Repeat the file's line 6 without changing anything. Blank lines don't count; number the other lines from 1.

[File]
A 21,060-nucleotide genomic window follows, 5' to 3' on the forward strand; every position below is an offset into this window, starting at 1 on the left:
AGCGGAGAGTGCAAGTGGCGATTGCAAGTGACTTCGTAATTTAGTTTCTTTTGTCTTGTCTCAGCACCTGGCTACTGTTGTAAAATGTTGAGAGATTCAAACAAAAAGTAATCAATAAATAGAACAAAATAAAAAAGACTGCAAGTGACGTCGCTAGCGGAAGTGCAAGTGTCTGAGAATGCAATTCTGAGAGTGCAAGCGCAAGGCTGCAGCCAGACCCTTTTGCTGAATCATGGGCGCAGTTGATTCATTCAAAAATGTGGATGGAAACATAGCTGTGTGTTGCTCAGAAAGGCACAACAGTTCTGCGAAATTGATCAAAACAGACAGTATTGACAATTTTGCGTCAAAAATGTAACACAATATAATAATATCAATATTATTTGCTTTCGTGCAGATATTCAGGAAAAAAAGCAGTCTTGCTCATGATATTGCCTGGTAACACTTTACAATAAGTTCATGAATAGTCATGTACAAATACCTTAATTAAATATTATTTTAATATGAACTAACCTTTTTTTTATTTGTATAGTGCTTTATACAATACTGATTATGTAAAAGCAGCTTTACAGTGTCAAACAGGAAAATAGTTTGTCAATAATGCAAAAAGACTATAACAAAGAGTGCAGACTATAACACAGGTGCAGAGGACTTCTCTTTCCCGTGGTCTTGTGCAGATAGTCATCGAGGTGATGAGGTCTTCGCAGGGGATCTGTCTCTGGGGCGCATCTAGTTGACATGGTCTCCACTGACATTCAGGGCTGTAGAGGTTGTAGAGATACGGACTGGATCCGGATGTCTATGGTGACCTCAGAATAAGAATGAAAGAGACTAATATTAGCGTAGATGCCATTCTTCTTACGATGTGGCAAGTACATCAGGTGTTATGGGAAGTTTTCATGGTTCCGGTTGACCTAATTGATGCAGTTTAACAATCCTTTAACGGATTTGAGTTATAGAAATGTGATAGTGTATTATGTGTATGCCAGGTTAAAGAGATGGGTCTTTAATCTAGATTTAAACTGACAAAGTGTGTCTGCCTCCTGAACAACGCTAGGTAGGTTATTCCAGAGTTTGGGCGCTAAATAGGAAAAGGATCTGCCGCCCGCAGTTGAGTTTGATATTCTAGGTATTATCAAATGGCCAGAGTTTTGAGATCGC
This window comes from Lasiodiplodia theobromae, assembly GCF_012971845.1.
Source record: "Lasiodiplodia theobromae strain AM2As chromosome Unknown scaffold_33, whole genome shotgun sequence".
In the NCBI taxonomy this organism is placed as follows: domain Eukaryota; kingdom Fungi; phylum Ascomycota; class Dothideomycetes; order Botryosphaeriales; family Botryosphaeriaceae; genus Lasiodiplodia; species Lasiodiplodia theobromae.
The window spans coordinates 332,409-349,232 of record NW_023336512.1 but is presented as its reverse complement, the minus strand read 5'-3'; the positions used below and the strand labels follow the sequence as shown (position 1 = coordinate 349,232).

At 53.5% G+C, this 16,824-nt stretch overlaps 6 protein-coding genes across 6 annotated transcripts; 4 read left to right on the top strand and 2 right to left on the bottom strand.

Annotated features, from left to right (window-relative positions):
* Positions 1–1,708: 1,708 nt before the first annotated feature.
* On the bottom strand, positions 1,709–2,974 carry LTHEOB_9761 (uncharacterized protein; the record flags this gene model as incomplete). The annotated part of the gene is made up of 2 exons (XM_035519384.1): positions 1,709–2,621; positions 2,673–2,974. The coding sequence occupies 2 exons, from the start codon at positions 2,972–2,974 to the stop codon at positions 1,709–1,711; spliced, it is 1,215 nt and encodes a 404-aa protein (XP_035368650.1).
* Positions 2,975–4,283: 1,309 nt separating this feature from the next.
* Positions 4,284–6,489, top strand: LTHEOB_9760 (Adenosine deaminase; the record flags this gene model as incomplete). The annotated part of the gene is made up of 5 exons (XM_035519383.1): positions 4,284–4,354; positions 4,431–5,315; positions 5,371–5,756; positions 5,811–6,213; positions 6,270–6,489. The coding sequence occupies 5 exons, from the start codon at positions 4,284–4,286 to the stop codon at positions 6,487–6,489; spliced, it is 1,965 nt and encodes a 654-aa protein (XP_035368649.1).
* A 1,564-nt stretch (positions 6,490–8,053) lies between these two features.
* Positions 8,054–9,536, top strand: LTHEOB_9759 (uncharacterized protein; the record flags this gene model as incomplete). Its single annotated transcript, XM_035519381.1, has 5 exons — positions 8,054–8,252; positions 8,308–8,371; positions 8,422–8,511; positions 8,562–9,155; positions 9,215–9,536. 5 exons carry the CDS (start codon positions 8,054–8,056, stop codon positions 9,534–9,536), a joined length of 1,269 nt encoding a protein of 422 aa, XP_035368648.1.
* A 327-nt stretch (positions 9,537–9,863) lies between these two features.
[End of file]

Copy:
The window spans coordinates 332,409-349,232 of record NW_023336512.1 but is presented as its reverse complement, the minus strand read 5'-3'; the positions used below and the strand labels follow the sequence as shown (position 1 = coordinate 349,232).